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When I started my training, if you had asked me what the QTc was, I would probably have told you it was one of those funny shopping channels on cable TV.

Then cisapride came along (Google it, kids) and changed all that. Nowadays every colleague who asks me to review an ECG tells me the QTc. In fact, in many cases, it’s the first thing I’m told about. Not the rhythm, or the rate, but the QTc.

If I’m feeling mischievous I’ll ask why they’ve measured the QTc and what normal is. This often gets met with a nervous shuffling of the ECG.

So to rectify this and avoid further awkward silences I decided to produce the infographic below  – attempting to summarise everything you need to know about prolonged QT in one handy picture.

About the authors

  • Ian is a Paediatric Emergency Medicine Consultant based in Derby. He loves #FOAMed, Apple products, Comics, running and his family. In that order. He dislikes cauliflower cheese.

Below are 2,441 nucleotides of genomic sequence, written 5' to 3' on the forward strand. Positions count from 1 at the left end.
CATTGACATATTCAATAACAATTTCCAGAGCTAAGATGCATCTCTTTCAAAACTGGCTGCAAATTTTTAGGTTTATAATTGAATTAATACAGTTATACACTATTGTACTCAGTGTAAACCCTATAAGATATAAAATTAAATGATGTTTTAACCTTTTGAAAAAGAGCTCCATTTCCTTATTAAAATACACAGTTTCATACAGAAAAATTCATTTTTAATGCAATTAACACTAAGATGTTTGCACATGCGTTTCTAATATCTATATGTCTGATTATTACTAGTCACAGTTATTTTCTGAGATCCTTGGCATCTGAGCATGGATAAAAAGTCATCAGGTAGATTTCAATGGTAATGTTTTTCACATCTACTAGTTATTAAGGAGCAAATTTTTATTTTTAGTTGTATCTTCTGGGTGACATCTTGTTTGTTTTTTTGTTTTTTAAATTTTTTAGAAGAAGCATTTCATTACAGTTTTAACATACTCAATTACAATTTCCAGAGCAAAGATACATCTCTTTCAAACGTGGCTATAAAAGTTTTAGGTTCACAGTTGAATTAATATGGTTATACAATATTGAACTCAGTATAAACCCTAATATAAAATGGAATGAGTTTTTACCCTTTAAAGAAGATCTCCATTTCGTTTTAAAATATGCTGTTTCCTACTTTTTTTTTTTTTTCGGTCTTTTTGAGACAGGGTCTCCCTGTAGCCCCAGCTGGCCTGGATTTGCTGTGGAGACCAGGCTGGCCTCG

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2 thoughts on “QTc”

  1. Thanks for the great infographic, Ian.

    Keep in mind that in toxicology the QT interval in conjunction with the QT interval nomogram is now used to assess risk of drug-induced torsades de pointes given a lower false positive rate than QTc.

    [1] Chan A, Isbister GK, Kirkpatrick CM, Dufful SB. Drug-induced QT prolongation and torsades de pointes: evaluation of a QT nomogram. QJM 2007;100(10):609-15

    [2] Waring S, Graham A, Gray J, Wilson A, Howell C, Bateman N. Evaluation of a QT nomogram for risk assessment after antidepressant overdose. Br J Clin Pharmacol. 2010 Dec; 70(6): 881–885.